Safiya’s songwriting is impacted by a variety of different artists and genres, including Al Green, Nina Simone, Destiny’s Child and Cotton Jones. Though she says it may not come out in her music, she is influenced by pop and trap music just as much as she is R&B and soul. However, there is always one aspect to music she always looks for:
“My favorite thing in music are dope ass songwriters. The ones who make you feel like you're not alone when you're going through something,” she explains. “People who can write poetry off of your pain. They tell your story so well, that you ask, ‘Do they know my life?’ I want people to feel like that when they listen to me.”
Safiya doesn’t play any instruments herself. She writes the base of her songs by making loops or beats through samples to write to before finding musicians to play and expand on the parts. She describes her songwriting process as a very natural one, with the melody and lyrics forming simultaneously.
“Most of the time I write the melody and the lyrics together. The melody is the energy, the spell. You just have to say ‘I feel this, this is a thing. What is the story telling me?’ I try to get the story to tell me what to write. I typically write a whole song in one session,” explains Safiya. “If I try to come back to a song, it never works. The energy is gone. When I try too hard to write something, it’s always trash. But when it starts to come naturally and the words fill in themselves, I’m so impressed. I feel like I didn't even write the song. When I try to force a song, it's like putting together a 500 piece puzzle that should be 16 pieces.”
The finished product is a culmination of genres — Diaspora music she says.
“My dad always describes me as a cafe woman in a dress with nice, clean shoes drinking whiskey out of a brown bag and a cigarette. I’ve always called my sound Diaspora music. A collection of all versions of black music: blues, jazz, hip hop, gospel, folk. It has all of those influences. It’s just Delta music,” she says.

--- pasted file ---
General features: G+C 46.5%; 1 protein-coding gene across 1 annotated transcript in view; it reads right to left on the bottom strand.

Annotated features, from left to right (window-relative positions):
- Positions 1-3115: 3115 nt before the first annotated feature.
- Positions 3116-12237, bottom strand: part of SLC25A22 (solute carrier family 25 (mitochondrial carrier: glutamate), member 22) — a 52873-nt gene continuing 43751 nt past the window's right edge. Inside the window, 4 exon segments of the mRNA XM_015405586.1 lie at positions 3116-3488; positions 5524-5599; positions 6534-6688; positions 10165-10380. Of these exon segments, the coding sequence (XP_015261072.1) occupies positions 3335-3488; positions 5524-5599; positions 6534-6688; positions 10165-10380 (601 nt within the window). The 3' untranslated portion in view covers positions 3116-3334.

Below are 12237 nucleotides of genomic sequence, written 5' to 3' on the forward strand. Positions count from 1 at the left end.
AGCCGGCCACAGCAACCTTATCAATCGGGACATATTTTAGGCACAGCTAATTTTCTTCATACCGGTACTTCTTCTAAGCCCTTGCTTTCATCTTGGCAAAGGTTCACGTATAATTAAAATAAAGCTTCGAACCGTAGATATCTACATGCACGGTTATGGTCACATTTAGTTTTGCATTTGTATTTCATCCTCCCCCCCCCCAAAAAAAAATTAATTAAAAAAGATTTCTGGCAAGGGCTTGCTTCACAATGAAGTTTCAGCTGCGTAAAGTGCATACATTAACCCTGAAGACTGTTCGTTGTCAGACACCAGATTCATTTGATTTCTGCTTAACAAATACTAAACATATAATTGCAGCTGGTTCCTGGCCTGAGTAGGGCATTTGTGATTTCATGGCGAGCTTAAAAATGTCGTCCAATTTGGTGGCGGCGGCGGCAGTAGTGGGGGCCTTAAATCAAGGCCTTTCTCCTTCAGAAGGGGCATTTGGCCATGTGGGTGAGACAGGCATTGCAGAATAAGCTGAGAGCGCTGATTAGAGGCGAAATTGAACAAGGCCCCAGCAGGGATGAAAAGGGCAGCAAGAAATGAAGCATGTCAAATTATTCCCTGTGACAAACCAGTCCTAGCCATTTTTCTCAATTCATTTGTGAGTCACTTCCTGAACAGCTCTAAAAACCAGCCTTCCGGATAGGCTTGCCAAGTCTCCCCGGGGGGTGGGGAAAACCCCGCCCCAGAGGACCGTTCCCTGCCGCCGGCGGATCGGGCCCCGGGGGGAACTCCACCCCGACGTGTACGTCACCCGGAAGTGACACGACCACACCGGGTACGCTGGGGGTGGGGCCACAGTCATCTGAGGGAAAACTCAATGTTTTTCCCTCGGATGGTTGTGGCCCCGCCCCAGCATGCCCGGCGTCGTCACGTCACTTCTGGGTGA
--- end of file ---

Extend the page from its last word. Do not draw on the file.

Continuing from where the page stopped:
Upon moving back to Memphis, Safiya saw change. She explains that Memphis is becoming less ashamed of being different and is opening up artistically.
“I remember when I would come home, prior to moving back, I felt people were trying to be a certain way. Most of the bands were singing cover songs and people felt they had to dress a certain way. Now, I feel people are more colorful. They are more likely to take risks aesthetically,” says Safiya. “Musically, people are writing more of their own original songs, taking chances on making different kinds of music, creating immersive artistic experiences. We’re becoming more vulnerable as a city and are taking more risks.”
However, she also explains that while Memphis is moving forward artistically, there are also threats to our city’s culture and the people who call it home. She continues to describe both sides of the coin as parts of our city continue gentrifying:
“For me this is obviously a double-edged sword that the city is gentrifying under our noses. My family has been in the same South Memphis neighborhood for four generations. My brother lives across the street from me in a house my great-grandparents bought in the ’60s. Honestly, I’ve never seen nothing but black people in this neighborhood. But recently I saw this older white man and an Indian man I was like ‘They finna’ start buying stuff,’” explains Safiya. “It's a good thing and a bad thing. For the people from there, it hurts to watch it change. But it also challenges folks to take hold of their neighborhood. If you want to have it then treat it well. Take care of it and nobody can take it from you. I think there is an opportunity to learn with this, but it does suck. At the same time though, when I was living down the street from Overton Square I was happy it was there. It’s good there is something as opposed to nothing. I live in Memphis and have felt afraid to walk the streets late at night, meanwhile I could be in a city I’ve never been to and not feel afraid at all.”
Learn more about Talibah Safiya by visiting her website www.TalibahSafiya.com or follow her on instagram @magicmamii.